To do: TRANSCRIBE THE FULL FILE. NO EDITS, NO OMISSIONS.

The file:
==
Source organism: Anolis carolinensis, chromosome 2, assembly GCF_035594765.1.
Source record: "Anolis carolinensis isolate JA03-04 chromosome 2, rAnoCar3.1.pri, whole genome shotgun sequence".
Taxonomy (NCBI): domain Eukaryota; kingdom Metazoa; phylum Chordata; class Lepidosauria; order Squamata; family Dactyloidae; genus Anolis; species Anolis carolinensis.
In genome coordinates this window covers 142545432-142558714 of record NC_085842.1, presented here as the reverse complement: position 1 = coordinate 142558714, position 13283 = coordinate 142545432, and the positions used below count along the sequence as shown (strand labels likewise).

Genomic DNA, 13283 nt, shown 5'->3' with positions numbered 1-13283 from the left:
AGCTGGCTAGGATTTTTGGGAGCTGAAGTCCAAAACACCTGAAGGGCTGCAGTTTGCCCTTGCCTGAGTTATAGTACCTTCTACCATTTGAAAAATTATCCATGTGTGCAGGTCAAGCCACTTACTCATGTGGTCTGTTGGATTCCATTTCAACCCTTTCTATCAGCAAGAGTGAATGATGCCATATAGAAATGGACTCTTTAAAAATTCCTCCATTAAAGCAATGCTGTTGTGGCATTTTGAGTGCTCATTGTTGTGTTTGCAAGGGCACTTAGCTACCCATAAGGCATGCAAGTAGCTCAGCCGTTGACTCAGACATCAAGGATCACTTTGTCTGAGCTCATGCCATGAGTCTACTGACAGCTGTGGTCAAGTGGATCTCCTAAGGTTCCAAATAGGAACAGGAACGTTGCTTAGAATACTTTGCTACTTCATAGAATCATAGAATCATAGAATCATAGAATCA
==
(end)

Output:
Source organism: Anolis carolinensis, chromosome 2, assembly GCF_035594765.1.
Source record: "Anolis carolinensis isolate JA03-04 chromosome 2, rAnoCar3.1.pri, whole genome shotgun sequence".
Taxonomy (NCBI): domain Eukaryota; kingdom Metazoa; phylum Chordata; class Lepidosauria; order Squamata; family Dactyloidae; genus Anolis; species Anolis carolinensis.
In genome coordinates this window covers 142545432-142558714 of record NC_085842.1, presented here as the reverse complement: position 1 = coordinate 142558714, position 13283 = coordinate 142545432, and the positions used below count along the sequence as shown (strand labels likewise).

Genomic DNA, 13283 nt, shown 5'->3' with positions numbered 1-13283 from the left:
AGCTGGCTAGGATTTTTGGGAGCTGAAGTCCAAAACACCTGAAGGGCTGCAGTTTGCCCTTGCCTGAGTTATAGTACCTTCTACCATTTGAAAAATTATCCATGTGTGCAGGTCAAGCCACTTACTCATGTGGTCTGTTGGATTCCATTTCAACCCTTTCTATCAGCAAGAGTGAATGATGCCATATAGAAATGGACTCTTTAAAAATTCCTCCATTAAAGCAATGCTGTTGTGGCATTTTGAGTGCTCATTGTTGTGTTTGCAAGGGCACTTAGCTACCCATAAGGCATGCAAGTAGCTCAGCCGTTGACTCAGACATCAAGGATCACTTTGTCTGAGCTCATGCCATGAGTCTACTGACAGCTGTGGTCAAGTGGATCTCCTAAGGTTCCAAATAGGAACAGGAACGTTGCTTAGAATACTTTGCTACTTCATAGAATCATAGAATCATAGAATCATAGAATCA